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Unpleasant, disturbing... yet unputdownable
on 3 December 2009
Bunny Munro is one bad dude. A cheating, unscrupulous salesman of beauty products to bored and lonely housewives, Bunny has his world turned topsy-turvy when his long-suffering wife suddenly dies. After a brief period of uncertainty over his future and that of his young son, Bunny decides to carry on doing the only thing he knows how and get back on the road to ply his wares. However, this decision does little for Bunny's sanity as a series of increasingly bizarre experiences befalls the loathsome lothario; his son, Bunny Junior, meanwhile, with the aid of his trusty encyclopedia, attempts to make sense of it all from the passenger seat of his dad's car...
The mind behind this tale is Nick Cave, best known as a recording artist and musician, whose career spans over 30 years, from his early outfit The Birthday Party, through the Bad Seeds, to his most recent incarnation, Grinderman. Let's not forget his numerous contributions to the world of film and cinema, either - as both a writer of soundtracks (The Road) and screenplays (The Proposition) as well as the odd cameo performance (The Assassination of Jesse James...). Or indeed the fact that this is actually his second novel, following And The Ass Saw The Angel, which was published back in 1989. It would be nigh on impossible to sum up such a diverse - and let's be honest, staggeringly impressive - body of work in just a few words, but if there's one term that characterizes Cave's artistic output (besides "unique") it's haunting. Because, whether it's in the lyrics he's written for any one of his aforementioned bands, or the stark soundscapes he creates for the equally barren movies he attaches his name to, Cave succeeds in consistently conjuring up images that linger in the mind long after the CD has stopped, or the film has ended. For better or worse, the same can be said about his prose, too.
Reading Nick Cave requires nerves of steel and a strong stomach. Mixing sex and sordidness, death and destruction, as well as humour and humanity, this is not an easy dish to digest - certainly not in one sitting. Essentially a tale of one man's descent into his own, self-imposed hell, The Death of Bunny Munro at times recalls the likes of Hubert Selby Jr's The Demon, but Cave has a style and a vision all of his own. There are some simply masterful strokes of the pen within this novel, but they are interspersed with stabs of almost comedic crudeness, making it at once a compelling and repulsive read. Bunny's twin obsession with real-life pop stars Avril Lavigne and Kylie Minogue, for example, is so dogged, so unrelenting, and so BASE, that it borders on harassment on the author's part - and yet it's one of the book's funniest motifs. (In fact, Cave makes apologies to both Lavigne and Minogue in his Acknowledgements). The unflinching narrative, meanwhile, which skillfully straddles the blurred line between reality and fantasy, keeps the reader on his toes right up until the final pages.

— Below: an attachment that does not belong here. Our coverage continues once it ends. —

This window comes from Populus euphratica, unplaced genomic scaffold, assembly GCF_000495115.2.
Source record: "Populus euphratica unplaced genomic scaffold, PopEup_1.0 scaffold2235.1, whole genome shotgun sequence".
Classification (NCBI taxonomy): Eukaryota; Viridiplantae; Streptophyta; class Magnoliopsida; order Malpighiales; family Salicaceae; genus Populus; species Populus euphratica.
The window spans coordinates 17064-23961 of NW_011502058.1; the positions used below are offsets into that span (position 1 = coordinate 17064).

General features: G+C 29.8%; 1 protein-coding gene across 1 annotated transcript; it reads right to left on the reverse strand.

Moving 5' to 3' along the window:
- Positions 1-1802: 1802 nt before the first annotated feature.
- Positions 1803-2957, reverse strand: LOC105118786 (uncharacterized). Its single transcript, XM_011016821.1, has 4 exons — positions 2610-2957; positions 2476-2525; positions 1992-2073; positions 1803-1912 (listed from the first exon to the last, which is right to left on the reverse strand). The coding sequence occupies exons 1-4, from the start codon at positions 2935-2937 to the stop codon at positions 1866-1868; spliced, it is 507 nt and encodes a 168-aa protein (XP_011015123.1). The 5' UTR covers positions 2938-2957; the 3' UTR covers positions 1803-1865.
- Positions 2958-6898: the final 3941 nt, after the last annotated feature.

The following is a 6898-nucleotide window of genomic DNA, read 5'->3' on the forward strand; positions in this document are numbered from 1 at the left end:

It's safe to say that this is a novel guaranteed to turn off as many readers as it engages. But once you've accepted - to quote one of Bunny's many conquests - that things are only going to get worse, really, the only option is to read on and bear witness to Bunny's inevitable demise. Thankfully, there are frequent moments of tenderness throughout the book - especially in the passages concerning Bunny Junior and his memories of his mother, and Cave's portrayal of the loyal and loving son gives the story a much needed measure of pathos.